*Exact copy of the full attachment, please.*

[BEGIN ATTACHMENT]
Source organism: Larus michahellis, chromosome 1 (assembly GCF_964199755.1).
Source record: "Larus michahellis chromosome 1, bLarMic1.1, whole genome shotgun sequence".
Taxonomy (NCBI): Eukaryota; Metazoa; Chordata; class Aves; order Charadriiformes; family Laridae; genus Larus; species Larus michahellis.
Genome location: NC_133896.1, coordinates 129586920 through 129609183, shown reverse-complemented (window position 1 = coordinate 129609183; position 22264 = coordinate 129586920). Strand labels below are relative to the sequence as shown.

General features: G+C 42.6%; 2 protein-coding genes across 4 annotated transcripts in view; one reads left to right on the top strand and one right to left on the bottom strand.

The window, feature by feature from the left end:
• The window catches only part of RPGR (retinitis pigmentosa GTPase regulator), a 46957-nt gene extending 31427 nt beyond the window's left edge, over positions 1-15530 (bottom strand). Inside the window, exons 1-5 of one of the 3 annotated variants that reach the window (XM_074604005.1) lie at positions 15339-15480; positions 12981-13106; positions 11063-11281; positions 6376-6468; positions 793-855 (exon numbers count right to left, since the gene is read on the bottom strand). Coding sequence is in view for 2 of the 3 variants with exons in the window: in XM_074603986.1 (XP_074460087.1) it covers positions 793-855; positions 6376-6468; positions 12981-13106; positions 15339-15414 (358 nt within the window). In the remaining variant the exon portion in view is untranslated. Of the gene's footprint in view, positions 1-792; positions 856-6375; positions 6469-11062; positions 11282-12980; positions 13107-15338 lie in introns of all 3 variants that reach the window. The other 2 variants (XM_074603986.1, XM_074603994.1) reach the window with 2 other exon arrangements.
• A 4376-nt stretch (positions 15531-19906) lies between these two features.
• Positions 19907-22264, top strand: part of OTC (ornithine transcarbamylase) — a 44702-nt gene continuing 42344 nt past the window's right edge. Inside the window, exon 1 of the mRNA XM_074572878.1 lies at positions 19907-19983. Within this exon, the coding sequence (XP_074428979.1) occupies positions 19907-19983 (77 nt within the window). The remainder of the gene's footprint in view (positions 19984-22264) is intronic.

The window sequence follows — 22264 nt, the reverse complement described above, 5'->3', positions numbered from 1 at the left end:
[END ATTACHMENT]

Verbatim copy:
Source organism: Larus michahellis, chromosome 1 (assembly GCF_964199755.1).
Source record: "Larus michahellis chromosome 1, bLarMic1.1, whole genome shotgun sequence".
Taxonomy (NCBI): Eukaryota; Metazoa; Chordata; class Aves; order Charadriiformes; family Laridae; genus Larus; species Larus michahellis.
Genome location: NC_133896.1, coordinates 129586920 through 129609183, shown reverse-complemented (window position 1 = coordinate 129609183; position 22264 = coordinate 129586920). Strand labels below are relative to the sequence as shown.

General features: G+C 42.6%; 2 protein-coding genes across 4 annotated transcripts in view; one reads left to right on the top strand and one right to left on the bottom strand.

The window, feature by feature from the left end:
• The window catches only part of RPGR (retinitis pigmentosa GTPase regulator), a 46957-nt gene extending 31427 nt beyond the window's left edge, over positions 1-15530 (bottom strand). Inside the window, exons 1-5 of one of the 3 annotated variants that reach the window (XM_074604005.1) lie at positions 15339-15480; positions 12981-13106; positions 11063-11281; positions 6376-6468; positions 793-855 (exon numbers count right to left, since the gene is read on the bottom strand). Coding sequence is in view for 2 of the 3 variants with exons in the window: in XM_074603986.1 (XP_074460087.1) it covers positions 793-855; positions 6376-6468; positions 12981-13106; positions 15339-15414 (358 nt within the window). In the remaining variant the exon portion in view is untranslated. Of the gene's footprint in view, positions 1-792; positions 856-6375; positions 6469-11062; positions 11282-12980; positions 13107-15338 lie in introns of all 3 variants that reach the window. The other 2 variants (XM_074603986.1, XM_074603994.1) reach the window with 2 other exon arrangements.
• A 4376-nt stretch (positions 15531-19906) lies between these two features.
• Positions 19907-22264, top strand: part of OTC (ornithine transcarbamylase) — a 44702-nt gene continuing 42344 nt past the window's right edge. Inside the window, exon 1 of the mRNA XM_074572878.1 lies at positions 19907-19983. Within this exon, the coding sequence (XP_074428979.1) occupies positions 19907-19983 (77 nt within the window). The remainder of the gene's footprint in view (positions 19984-22264) is intronic.

The window sequence follows — 22264 nt, the reverse complement described above, 5'->3', positions numbered from 1 at the left end: